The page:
Ability to Restructure
Additionally, the ability of an existing organization to restructure without being penalized can be a helpful tool for a business down the road. For a C corporation looking to restructure, the options are limited. If it converts to a partnership or LLC, the corporation will recognize gain on all its assets, and the shareholders will recognize gain on the liquidation of their stock, leading to tax liability. An S corporation and other pass through entities, on the other hand, can convert without triggering the type of gain and tax consequences you would see with a C corporation.
Estate Plan Integration
Although most people do not consider it when starting a business, it is also important to integrate a new business entity with the owners’ estate plan. Owners may want to shift income to a lower tax bracket, freeze or slow down the growth of an estate, or utilize the annual gift tax exclusion. To make use of these options, LLCs and partnerships provide the best options and flexibility.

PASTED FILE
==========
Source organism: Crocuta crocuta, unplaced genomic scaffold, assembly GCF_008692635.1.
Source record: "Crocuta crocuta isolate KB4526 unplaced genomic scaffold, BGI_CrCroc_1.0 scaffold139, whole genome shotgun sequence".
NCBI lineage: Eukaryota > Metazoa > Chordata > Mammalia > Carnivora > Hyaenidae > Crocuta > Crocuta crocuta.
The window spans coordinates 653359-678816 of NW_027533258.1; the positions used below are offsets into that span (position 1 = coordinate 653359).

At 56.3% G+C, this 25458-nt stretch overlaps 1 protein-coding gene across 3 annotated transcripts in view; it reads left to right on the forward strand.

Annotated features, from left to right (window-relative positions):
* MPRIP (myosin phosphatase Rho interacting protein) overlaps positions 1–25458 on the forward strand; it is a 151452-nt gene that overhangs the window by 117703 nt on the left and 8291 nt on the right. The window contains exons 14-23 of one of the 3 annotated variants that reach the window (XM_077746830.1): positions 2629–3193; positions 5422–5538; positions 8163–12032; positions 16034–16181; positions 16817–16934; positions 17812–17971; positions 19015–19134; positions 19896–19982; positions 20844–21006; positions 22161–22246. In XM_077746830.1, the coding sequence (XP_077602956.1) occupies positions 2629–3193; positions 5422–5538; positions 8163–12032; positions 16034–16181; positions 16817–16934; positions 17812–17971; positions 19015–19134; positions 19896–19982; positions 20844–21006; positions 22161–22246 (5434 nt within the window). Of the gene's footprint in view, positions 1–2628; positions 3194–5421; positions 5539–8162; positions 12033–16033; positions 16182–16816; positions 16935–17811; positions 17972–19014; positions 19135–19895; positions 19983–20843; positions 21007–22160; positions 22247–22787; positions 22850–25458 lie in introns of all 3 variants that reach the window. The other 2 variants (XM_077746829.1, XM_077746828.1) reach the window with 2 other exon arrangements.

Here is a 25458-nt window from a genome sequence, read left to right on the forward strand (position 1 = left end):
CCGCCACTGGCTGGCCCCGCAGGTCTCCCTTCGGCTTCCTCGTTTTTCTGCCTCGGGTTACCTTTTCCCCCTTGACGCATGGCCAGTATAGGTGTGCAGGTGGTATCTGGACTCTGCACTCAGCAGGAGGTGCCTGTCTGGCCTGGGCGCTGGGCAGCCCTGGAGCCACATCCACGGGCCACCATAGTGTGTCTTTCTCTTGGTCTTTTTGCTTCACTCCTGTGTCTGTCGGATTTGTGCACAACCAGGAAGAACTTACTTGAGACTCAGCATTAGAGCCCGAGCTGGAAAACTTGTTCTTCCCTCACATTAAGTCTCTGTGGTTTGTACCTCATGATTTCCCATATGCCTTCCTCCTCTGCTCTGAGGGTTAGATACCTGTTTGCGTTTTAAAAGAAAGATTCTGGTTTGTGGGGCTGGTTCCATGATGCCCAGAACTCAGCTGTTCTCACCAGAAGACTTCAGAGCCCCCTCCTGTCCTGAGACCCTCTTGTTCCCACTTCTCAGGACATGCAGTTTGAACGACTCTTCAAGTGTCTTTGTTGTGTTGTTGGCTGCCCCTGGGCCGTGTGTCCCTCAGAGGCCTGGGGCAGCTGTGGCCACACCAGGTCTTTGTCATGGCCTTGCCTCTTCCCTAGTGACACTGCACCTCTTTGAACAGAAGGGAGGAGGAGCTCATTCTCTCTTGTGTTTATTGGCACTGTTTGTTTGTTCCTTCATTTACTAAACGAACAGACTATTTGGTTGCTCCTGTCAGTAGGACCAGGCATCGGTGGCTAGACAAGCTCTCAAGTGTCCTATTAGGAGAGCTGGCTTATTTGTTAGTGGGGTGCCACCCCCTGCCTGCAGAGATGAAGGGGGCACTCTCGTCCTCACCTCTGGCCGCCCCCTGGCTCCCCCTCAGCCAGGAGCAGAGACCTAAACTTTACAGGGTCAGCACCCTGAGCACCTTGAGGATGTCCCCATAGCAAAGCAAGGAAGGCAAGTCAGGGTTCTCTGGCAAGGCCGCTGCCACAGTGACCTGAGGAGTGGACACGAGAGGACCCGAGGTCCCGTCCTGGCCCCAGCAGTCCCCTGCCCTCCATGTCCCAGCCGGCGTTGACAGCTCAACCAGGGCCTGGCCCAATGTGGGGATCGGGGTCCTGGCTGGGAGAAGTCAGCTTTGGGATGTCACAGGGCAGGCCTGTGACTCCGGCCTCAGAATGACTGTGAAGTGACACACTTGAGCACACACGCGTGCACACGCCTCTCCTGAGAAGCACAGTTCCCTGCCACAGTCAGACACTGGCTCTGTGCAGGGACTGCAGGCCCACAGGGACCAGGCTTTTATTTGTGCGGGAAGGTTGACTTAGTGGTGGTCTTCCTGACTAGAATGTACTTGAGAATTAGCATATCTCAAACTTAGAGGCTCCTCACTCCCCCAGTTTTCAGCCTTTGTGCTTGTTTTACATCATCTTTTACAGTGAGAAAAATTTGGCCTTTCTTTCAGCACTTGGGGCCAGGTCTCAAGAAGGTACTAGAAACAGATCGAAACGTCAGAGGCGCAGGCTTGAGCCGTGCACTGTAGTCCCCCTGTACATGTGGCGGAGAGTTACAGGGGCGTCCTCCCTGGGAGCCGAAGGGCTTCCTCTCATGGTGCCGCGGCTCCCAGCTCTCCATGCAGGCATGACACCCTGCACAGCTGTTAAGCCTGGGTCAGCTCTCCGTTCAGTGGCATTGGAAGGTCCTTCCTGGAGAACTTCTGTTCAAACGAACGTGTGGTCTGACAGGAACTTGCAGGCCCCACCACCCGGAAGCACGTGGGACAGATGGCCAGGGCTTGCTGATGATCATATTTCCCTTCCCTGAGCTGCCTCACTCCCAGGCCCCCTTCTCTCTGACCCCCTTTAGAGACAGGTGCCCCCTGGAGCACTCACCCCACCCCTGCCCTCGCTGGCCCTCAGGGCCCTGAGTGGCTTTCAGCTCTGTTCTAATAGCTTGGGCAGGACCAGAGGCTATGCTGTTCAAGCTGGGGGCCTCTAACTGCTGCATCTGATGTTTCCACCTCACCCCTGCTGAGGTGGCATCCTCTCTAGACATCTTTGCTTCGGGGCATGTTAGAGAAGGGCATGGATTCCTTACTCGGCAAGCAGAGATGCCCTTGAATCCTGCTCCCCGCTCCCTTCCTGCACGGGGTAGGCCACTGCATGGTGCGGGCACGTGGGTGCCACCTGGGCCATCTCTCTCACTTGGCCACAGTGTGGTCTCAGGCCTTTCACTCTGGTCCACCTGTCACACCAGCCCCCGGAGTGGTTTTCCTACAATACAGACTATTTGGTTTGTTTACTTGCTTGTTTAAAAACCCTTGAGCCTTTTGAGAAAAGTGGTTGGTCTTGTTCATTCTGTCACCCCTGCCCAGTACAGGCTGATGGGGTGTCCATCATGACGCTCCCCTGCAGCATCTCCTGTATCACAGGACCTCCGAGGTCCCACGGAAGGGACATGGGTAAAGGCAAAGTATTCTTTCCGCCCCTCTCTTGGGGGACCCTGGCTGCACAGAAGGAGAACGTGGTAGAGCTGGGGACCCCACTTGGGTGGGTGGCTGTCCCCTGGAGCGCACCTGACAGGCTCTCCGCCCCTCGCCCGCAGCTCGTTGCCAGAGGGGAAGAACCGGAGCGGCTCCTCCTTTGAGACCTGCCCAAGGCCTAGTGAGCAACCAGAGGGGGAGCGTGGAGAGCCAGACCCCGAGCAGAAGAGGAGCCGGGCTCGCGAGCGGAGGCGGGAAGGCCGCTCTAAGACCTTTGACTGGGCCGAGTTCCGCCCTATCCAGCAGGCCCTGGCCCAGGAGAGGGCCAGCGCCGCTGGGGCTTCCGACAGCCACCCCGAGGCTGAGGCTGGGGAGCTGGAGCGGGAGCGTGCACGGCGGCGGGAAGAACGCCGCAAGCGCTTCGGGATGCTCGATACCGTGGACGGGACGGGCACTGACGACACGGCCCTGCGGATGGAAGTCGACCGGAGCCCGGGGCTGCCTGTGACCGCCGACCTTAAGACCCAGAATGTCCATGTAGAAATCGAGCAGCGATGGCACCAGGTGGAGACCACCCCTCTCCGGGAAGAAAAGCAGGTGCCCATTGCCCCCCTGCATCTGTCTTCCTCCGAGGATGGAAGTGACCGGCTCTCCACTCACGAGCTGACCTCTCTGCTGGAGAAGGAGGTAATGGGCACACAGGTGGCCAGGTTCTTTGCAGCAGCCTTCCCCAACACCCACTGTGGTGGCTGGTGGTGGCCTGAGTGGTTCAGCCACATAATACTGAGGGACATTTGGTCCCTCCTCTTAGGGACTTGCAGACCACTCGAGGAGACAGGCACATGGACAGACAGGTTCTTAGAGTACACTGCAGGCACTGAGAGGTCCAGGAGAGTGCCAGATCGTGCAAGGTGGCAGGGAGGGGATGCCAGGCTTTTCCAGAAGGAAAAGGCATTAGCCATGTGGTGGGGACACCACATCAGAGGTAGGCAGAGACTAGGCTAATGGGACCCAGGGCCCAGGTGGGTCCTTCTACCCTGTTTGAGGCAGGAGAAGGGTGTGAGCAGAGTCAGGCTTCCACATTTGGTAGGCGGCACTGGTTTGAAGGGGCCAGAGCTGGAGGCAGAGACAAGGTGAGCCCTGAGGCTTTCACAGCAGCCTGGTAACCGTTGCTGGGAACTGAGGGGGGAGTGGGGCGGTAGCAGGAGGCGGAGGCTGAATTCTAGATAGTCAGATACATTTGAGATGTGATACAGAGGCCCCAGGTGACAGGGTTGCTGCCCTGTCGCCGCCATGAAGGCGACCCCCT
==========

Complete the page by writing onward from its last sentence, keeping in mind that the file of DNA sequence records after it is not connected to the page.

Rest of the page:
Potential of Sale
Finally, although most people will not think about it when beginning a business, it is important to consider the possibility of selling the business or going public. If the business is an S corporation, partnership, or LLC when the assets are sold, the gains realized on the sale of the assets are taxed to the owners in proportion to their interests in the business. In a C corporation there will be taxes levied on the proceeds at the corporate level and then upon distribution to the shareholders. The shareholders will pay capital gains tax on the difference between the amount they received in distribution and their individual basis in the corporation’s stock. While there are ways for C corporations to mitigate their tax liability, it would be easier to sell a business if it was not a C corporation. However, if the company is funded with outside capital, as many emerging companies are these days, and the plan is to eventually go public, then a C corporation is the only option. The interests of outside investors and potential gain that can be found on the public market may trump any of the other concerns discussed above.